Foucault and the European Journal that never was

While looking in my papers for something else entirely, I’ve just come across a few copies of the pilot issue of Das Europäische Journal der Bücher & Autoren, published in January 1999, printed on 42 g/m2 paper at 245 mm x 400 mm. The Journal was intended as an implementation in German of the publishing model pioneered by the New York Review of Books and the London Review of Books. With a print run of 60,000 copies and a minimum of 48 pages per issue, the monthly was going to retail for 8 Deutsche Mark, 8 Swiss Francs, or 56 Austrian Schilling.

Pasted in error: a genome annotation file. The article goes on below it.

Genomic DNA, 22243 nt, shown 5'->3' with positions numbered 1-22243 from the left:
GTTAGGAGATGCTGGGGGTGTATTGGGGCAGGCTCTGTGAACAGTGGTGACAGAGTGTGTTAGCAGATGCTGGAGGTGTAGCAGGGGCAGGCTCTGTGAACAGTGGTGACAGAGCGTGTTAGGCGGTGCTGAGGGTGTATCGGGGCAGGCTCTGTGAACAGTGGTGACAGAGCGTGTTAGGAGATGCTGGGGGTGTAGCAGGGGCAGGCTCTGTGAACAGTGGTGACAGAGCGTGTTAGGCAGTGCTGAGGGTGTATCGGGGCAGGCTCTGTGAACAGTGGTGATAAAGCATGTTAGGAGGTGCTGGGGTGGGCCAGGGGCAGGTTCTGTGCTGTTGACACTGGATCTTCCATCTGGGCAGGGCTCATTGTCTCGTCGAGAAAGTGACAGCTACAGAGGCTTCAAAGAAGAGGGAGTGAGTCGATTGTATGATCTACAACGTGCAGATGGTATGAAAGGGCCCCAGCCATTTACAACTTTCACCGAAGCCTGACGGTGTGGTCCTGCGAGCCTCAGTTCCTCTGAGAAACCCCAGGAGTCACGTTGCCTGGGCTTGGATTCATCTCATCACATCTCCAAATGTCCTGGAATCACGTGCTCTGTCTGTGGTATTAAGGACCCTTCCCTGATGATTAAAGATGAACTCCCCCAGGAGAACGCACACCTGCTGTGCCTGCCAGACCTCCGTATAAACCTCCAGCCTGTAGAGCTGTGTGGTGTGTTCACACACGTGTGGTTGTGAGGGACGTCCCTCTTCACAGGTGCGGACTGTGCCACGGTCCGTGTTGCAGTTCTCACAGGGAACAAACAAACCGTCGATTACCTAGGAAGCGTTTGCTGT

By the time I met the journal’s prospective publisher and editor in chief, a middle-aged academic from Southern Germany, he seemed anxious rather than hopeful about the project. He had made a huge investment of time, effort and enthusiasm into a project that may have been doomed from the beginning. He was worn down by protracted battles over funding. Knowledgeable people with whom I discussed the project told me it didn’t stand a chance as its market was too small.

Regardless, I contributed a few illustrations to the effort, one of which was the caricature of Michel Foucault flashing a wide grin, posing with an archaeologist’s spade.

The caricature is not a patch on the great David Levine‘s work for the New York Review of Books, but what ever is?

Das Europäische Journal der Bücher & Autoren never made it beyond its pilot issue.